First Flight

Pam and I had to take two US Airways flights to St. Thomas, U.S Virgin Islands and two flights back home. Our first flight took us from BWI Airport in Baltimore to Charlotte Douglas International Airport in North Carolina on a Boeing 737.

We got through the TSA screen with no problems. The GS Mini fit in the x-ray machine comfortably. We made our way to the gate and waited for boarding time.

Pam and I were boarding with the last group, zone 5. Trouble right from the start. If we’re last to board the plane, there may not be space in the overhead bins. Anyways, I tried not to worry about it.

Just before boarding was about to begin, a lady from US Airways announced that the flight was overbooked and that she needs volunteers to take a later flight and/or check their carry-on luggage. No way, not me sista! My guitar is staying right here with me!

The boarding began with, as my wife jokes, the Diamond Platinum Gold Encrusted Dividend Priority Package Members Union Club. After that, First Class, then Zone 1, 2, 3, and 4. Just before the called zone 5, our zone, they announced that the overhead bins were full and all carry-on luggage will be gate-checked. That is, the luggage will be carried down the jetway onto the tarmac and loaded manually on to the plane. Damn it! That meant my guitar too!

A gate agent came by and unceremoniously placed a tag (henceforth, this tag Tag of deathwill be called the “tag of death”) on my guitar bag as I stood in line waiting to board. Another gate agent told me to place the guitar at the end of the jetway. It would be stowed in the cargo hold of the plane and I could pick up the guitar when we landed in Charlotte on the jetway.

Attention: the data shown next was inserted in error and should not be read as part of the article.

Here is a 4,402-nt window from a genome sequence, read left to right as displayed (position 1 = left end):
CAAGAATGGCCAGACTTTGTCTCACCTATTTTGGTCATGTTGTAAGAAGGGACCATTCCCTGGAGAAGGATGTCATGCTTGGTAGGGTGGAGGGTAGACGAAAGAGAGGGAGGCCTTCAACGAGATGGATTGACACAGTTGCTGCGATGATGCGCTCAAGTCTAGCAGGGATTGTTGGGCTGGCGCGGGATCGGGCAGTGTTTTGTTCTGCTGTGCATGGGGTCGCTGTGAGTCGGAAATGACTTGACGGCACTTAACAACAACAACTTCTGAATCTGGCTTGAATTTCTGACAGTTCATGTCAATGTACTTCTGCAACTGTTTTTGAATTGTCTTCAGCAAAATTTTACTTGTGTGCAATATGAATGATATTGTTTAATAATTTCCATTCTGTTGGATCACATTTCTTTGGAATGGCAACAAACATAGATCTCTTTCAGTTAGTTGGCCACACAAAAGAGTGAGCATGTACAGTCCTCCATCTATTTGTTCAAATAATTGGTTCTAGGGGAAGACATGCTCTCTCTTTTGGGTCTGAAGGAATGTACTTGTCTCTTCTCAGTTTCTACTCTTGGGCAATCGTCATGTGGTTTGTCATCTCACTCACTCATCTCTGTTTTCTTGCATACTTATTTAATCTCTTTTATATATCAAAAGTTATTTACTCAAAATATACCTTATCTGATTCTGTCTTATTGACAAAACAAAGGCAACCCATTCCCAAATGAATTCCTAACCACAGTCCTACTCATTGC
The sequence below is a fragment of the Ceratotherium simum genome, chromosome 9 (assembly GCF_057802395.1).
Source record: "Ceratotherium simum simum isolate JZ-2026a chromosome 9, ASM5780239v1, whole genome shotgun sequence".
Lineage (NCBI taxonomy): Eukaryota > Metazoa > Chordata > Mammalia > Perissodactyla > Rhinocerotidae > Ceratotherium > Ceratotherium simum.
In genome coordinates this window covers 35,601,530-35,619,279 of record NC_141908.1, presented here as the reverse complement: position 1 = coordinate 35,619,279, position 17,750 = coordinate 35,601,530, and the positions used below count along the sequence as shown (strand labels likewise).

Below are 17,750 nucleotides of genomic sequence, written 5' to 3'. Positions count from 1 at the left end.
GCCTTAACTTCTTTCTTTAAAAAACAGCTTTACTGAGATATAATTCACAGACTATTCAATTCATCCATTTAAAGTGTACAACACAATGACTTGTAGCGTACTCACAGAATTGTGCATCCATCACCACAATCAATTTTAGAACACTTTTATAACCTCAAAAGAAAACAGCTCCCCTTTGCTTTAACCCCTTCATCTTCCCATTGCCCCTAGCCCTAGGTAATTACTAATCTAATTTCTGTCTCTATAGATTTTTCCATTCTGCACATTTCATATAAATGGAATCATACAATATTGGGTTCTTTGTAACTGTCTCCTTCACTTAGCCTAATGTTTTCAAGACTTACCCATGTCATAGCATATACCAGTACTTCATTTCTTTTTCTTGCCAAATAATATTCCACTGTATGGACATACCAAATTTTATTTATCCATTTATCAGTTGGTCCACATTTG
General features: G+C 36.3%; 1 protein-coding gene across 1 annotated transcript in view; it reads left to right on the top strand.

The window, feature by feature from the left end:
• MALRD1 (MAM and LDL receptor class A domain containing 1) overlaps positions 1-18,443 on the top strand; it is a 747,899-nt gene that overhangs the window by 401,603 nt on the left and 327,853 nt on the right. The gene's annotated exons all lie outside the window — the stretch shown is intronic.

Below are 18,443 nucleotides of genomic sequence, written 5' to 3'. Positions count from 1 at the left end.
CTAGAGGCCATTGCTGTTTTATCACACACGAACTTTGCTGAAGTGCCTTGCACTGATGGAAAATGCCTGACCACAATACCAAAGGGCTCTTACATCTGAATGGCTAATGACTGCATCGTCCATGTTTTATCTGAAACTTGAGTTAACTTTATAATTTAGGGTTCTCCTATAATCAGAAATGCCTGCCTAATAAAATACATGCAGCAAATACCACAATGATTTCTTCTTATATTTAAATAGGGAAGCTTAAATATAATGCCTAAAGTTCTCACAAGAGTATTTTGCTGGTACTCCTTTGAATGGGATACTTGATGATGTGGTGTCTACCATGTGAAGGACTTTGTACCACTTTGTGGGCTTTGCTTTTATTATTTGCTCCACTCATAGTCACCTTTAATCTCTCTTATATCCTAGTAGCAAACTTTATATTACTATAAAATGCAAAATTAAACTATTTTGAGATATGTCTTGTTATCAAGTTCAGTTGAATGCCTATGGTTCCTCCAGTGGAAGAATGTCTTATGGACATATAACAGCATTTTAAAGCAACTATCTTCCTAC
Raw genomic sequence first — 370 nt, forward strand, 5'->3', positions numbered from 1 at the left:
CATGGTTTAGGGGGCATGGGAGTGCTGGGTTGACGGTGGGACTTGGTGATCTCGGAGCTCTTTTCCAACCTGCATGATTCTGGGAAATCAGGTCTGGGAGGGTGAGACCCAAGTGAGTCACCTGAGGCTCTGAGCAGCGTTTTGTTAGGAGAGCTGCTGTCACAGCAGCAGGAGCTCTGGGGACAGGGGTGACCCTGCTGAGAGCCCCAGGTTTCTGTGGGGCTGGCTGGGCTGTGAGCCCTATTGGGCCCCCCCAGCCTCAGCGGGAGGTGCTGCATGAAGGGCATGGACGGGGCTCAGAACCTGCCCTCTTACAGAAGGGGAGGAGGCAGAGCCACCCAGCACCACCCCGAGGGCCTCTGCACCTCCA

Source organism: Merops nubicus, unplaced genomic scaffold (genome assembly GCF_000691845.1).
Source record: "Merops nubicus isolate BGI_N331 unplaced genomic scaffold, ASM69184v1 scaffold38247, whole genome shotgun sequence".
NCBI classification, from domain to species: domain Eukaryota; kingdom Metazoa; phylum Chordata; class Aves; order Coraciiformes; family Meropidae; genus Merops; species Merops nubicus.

Well, that was sort of a relief. At least the guitar would be one of the last pieces of luggage in the cargo hold, which means it would sitting on top of all the other luggage. And it means it would be first to get off the plane. The less time the guitar spends down there the better.

But it also meant that when we land in Charlotte the guitar would be sitting on the jetway for about 10 mins for anyone to steal. At that point I just crossed my fingers and tried to relax.

Inspect the guitarAs I walked to my seat, one thing was clear, there was no room left for any type of luggage in the overhead bins. In this case, I understand why my guitar had to be gate-checked.

After we landed and I steppped off the plane, I immediately saw my guitar. With a smudge on the case! Oh no! What happened. I tried to act cool as I walked off the jetway. I opened the case immediately and inspected the guitar. Double oh no! There was a smudge on the guitar too, in the same place! Heart dropped. I wiped it with my thumb and the smudge wiped off easily. After inspecting the rest of the guitar, there was no damage. Phew! One flight down, three to go.